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By Catholic Online (NEWS CONSORTIUM)

4/23/2013 (11 months ago)

Catholic Online (www.catholic.org)

Report shows hundreds of cases of medical repatriation.

According to a report by the Associated Press, American hospitals have sent over 600 illegal immigrants back to their home countries to avoid the costs of long-term care in cases of serious illness and injury.

Jimenez who was illegally deported, without due process and in contrast to Christian teaching, by Christ Hospital to die.

Jimenez who was illegally deported, without due process and in contrast to Christian teaching, by Christ Hospital to die.

Article Highlights

By Catholic Online (NEWS CONSORTIUM)

Catholic Online (www.catholic.org)

4/23/2013 (11 months ago)

Published in Health

Keywords: Christ hospital, Jimenez, mission, medical repatriation, illegal, immigration, health care


LOS ANGELES, CA (Catholic Online) - According to the AP, The center for Social Justice at Seaton Hall University has documented several cases of what is termed "medical repatriation." Patents have been sent back to their home countries including El Salvador, Guatemala, Honduras, Lithuania, Mexico, the Philippines, and South Korea.

One particularly upsetting case involved Quelino Ojeda Jimenez, who according to The Chicago Tribune reported suffered severe injuries after falling from a building he was working on at the Midway Airport in 2010. His injuries functionally left him as a quadriplegic and unable to breathe without a ventilator.

Christ Medical Center provided his care for four months, incurring $650,000 in expenses. Three days before Christmas in 2011, Jimenez was put on a chartered flight back to Mexico. Jimenez cried and was unable to speak or protest his move away from his family, especially days before Christmas.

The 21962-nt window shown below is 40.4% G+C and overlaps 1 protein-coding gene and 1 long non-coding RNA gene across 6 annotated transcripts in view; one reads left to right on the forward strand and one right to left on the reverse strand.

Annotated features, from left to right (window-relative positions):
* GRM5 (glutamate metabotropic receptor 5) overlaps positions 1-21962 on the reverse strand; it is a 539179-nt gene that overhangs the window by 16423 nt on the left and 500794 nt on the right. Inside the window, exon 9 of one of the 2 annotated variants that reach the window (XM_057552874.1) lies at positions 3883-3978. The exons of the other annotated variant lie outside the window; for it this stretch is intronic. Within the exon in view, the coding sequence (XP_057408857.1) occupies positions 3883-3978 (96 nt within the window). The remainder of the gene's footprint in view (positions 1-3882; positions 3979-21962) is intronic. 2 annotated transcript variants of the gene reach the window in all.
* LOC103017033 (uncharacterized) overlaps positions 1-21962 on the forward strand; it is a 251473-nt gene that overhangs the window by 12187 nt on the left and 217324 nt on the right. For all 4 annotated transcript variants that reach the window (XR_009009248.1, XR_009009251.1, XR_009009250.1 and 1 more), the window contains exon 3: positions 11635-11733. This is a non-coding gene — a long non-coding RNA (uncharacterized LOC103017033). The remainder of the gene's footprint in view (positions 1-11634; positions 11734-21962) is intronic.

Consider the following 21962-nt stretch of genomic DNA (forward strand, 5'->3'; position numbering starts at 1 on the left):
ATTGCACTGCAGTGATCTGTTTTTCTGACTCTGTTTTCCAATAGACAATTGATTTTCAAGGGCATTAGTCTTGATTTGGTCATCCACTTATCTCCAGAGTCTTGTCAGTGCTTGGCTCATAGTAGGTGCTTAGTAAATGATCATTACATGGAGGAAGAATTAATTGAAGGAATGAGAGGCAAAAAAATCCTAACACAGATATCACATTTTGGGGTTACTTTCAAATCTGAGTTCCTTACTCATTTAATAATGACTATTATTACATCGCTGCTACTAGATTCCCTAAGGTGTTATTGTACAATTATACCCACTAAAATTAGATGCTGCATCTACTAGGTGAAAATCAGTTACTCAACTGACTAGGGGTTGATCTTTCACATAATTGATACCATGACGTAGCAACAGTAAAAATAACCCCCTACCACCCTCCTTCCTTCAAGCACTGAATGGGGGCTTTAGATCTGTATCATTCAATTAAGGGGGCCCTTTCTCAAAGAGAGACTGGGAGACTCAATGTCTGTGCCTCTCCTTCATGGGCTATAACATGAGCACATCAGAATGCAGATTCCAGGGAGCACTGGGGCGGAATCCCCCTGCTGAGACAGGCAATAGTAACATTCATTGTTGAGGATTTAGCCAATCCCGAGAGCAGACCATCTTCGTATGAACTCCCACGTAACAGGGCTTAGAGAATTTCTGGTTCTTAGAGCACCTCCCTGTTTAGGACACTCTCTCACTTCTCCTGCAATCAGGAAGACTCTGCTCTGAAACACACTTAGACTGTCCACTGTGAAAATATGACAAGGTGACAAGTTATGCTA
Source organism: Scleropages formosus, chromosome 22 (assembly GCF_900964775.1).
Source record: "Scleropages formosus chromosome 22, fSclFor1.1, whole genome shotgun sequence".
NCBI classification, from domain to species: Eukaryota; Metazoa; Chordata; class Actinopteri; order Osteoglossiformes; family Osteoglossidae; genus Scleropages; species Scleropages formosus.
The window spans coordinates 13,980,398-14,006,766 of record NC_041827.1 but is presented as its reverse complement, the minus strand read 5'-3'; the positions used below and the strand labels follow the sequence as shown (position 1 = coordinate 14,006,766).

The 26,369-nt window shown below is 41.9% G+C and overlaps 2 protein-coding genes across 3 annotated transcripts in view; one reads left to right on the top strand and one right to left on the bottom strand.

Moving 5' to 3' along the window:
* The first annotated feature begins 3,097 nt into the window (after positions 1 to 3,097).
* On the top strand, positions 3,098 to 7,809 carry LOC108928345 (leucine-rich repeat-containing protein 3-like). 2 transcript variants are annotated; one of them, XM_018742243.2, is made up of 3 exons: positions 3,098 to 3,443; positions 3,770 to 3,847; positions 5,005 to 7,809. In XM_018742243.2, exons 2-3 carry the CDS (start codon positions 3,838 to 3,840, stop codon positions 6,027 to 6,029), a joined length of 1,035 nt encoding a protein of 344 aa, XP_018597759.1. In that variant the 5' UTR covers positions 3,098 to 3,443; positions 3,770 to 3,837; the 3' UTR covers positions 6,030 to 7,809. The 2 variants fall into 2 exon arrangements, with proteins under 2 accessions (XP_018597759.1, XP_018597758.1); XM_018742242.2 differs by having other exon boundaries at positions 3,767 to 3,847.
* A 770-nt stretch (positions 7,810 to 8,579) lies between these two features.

Jimenez was sent to a facility in Mexico that could not provide the care he needed or the filters for his ventilator. Without adequate care, Jimenez soon suffered two heart attacks and septic infection and died on Jan. 2, 2012,less than a few weeks after being deported against his will - by a Christian hospital.

Was this decision consistent with the mission of the overtly Christian, not-for-profit medical center?

Their mission statement reads in part: .to ensure that the mission, values and philosophy rooted in our fundamental understanding of human beings as created in the image of God.

And continues with: Advocates exist to serve. The core values of compassion, equality, excellence, partnership and stewardship guide our actions.

So who called this shot? Who sent a tearful Jimenez to his death, away from his family, in direct contradiction to the teachings of our Lord and Savior Jesus Christ in Luke 10:25-37, the parable of the Good Samaritan?

It's understood there are a couple layers to this story. The first is that Jimenez was in the country illegally. He shouldn't have been here. So yes, this is a legal issue on the one hand. Yet the legal issue should have been left to the immigration and judicial officials.

It is also a moral issue. It is an ontological issue, in that a self-proclaimed Christian medical facility would send anyone who was gravely ill away from their family and adequate care, to die alone in another country.

The second issue is one of money. Naturally, it sounds astounding to expect a medical institution to bear $650,000 in uncovered expenses when that money can save many other lives. However, this is a function of costs set by an unchecked industry well above what they should truly be. This is a classic case of profit trumping life.

In Christian teaching, we are told not to worry about money, for God provides what we need.

Somebody skipped that day at Sunday school it seems.

What's most alarming is that this case isn't isolated. There are hundreds of others like it.

It is clear that we need to enforce existing immigration laws, while reforming the system to safeguard our borders and ensure that people who come into the country legally have access to equal opportunities including adequate health care. Those who enter illegally should be handled appropriately. However, in no case should any soul, no matter their immigration status, who presents to a medical facility, be deported by decisions of doctors or executives whose interest is financial.

It is especially reprehensible to see a Christian facility treat another human being so.

We need genuine healthcare and immigration reform in our country. Sadly, given the current climate in Washington, neither seems immediately forthcoming.

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